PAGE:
Added July 21, 2015: While I wrote this post for my patients, friends and family 2 years ago, it has recently gone "viral" to the point where people from all over are commenting on it. So, yes, there have been nearly 100 comments in the past couple of days. I have read each and every one of them. At least 95% of them have been supportive, suggestive, and have sparked thoughtful regard while the other 5% have been plain mean or derogatory, even cursing at me. I'm glad that this has led people to think, or discuss, this problem more. I know that many physicians are frustrated with the current state of how this works and I would recommend you take the time to discuss it further with your physician if you have your own thoughts or concerns. Doing so, of course, will take more time and may cause the next patient to run a little behind; but, a good physician will certainly want to hear your thoughts, good or bad, and ways to improve your relationship. Thank you for your support, those who have offered it; but I have chosen to not allow the comments to be viewed so that it does not cause argumentative debate or negative banter. I will continue to read each of them, however, and ask that you continue the discussion beyond this.

Saturday, June 25: With over 3.5 million views and 5000 comments, I have to admit that I am humbled by the readers who have responded in multiple ways. I am touched by your stories and comments and have decided to implement some of your positive suggestions. While I have been unable to read all of the comments entirely yet, I will work at them methodically until I have completed the task. So far that have been a few suggestions to which I would like to respond.

1) Schedule less patients: unfortunately this is not an easy answer. I'm not one to say no when somebody needs to be worked in, because, usually, it is a necessary reason. I hope that's forgivable.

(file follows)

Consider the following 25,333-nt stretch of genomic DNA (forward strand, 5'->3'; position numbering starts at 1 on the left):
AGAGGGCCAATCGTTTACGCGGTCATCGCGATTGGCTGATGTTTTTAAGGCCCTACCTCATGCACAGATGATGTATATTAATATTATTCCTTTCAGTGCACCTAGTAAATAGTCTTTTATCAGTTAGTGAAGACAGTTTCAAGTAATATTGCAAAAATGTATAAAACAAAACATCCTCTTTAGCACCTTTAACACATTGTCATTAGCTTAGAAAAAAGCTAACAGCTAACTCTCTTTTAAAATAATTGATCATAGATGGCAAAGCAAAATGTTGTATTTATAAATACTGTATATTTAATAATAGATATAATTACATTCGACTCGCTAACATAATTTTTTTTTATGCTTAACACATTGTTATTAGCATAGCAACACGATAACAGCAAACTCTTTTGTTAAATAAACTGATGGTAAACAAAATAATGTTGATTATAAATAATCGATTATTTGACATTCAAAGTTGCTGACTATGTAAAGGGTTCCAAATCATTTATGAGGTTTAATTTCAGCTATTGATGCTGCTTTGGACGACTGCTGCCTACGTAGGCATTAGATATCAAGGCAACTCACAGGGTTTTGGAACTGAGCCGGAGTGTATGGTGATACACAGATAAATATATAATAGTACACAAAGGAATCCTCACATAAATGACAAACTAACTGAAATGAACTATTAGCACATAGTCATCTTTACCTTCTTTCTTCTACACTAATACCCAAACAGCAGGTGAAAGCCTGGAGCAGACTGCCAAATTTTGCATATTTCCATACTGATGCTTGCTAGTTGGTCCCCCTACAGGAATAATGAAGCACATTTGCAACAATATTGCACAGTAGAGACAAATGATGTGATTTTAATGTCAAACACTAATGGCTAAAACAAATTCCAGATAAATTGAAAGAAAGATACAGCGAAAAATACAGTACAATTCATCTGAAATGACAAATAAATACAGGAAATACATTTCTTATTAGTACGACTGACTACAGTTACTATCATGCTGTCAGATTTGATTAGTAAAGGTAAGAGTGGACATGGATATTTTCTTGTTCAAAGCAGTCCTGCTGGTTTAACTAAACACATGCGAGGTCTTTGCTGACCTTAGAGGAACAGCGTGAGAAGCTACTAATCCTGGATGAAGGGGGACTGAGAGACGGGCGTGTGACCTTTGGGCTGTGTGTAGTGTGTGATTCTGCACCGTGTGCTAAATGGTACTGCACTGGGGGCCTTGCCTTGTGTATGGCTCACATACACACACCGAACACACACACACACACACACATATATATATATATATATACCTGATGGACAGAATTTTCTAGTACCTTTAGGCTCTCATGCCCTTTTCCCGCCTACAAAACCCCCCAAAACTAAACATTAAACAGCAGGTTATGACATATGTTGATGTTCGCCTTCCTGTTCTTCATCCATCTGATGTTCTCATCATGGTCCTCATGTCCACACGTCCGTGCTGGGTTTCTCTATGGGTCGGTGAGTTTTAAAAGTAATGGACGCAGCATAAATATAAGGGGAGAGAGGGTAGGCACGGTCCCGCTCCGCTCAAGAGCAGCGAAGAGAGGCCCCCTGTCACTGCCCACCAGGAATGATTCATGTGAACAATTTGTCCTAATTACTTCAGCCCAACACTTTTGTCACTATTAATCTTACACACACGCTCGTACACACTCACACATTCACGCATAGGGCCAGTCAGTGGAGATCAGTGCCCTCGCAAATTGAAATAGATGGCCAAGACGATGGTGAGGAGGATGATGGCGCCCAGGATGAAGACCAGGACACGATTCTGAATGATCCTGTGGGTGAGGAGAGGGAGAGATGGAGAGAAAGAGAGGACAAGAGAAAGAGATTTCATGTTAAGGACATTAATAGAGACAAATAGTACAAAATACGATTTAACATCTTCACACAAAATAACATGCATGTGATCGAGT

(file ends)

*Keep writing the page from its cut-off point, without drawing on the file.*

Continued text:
2) Many people have recommended that they wish their doctor's staff could inform them and they wouldn't be so upset. While calling everybody on the schedule is not feasible, and only leads to more complaints about the phones not being answered on the incoming lines, I definitely am going to work with my own staff on being sure they are communicating with the patients who are there. And, before any more of you accuse me of turning away late patients. I rarely do that, simply because I know patients have to take time off to get there. So, I usually work them in, which does put me at risk for making me behind, but I know there are circumstances beyond your control. 

3) One person literally asked me to "schedule time for compassion." Admittedly, I still laugh at this suggestion because it is absolutely ludicrous to think that I could even know how to do that, but then I became sad that this person perhaps doesn't experience it in his own life. As a physician, your personal life is just as important and directly related to your medical life. When my patient came in just this past week with a cough, I could tell he was concerned about much more. So, while he was in the appropriate time slot for a cough, my staff could not have known that he would relate to me that his sister had just passed a few days earlier. You can not schedule time for this, or prepare for this, and I wasn't about to rush him out after this news. 

4) Have a backup plan: I wish I knew what this one meant. It's not like working at a restaurant and you run out of chicken. The assistant manager can just run down to the store and by more. I don't know what it means to have a back-up plan. Of course, the idea to leave open spots in your schedule falls into this category, which we do...but these are often taken by same-day call-ins.

5) One that I am truly going to try is to have a pre-visit form for each patient to fill out that gives expectations about your visit. I'm very excited to implement this concept and am working on something that I can use as of this week.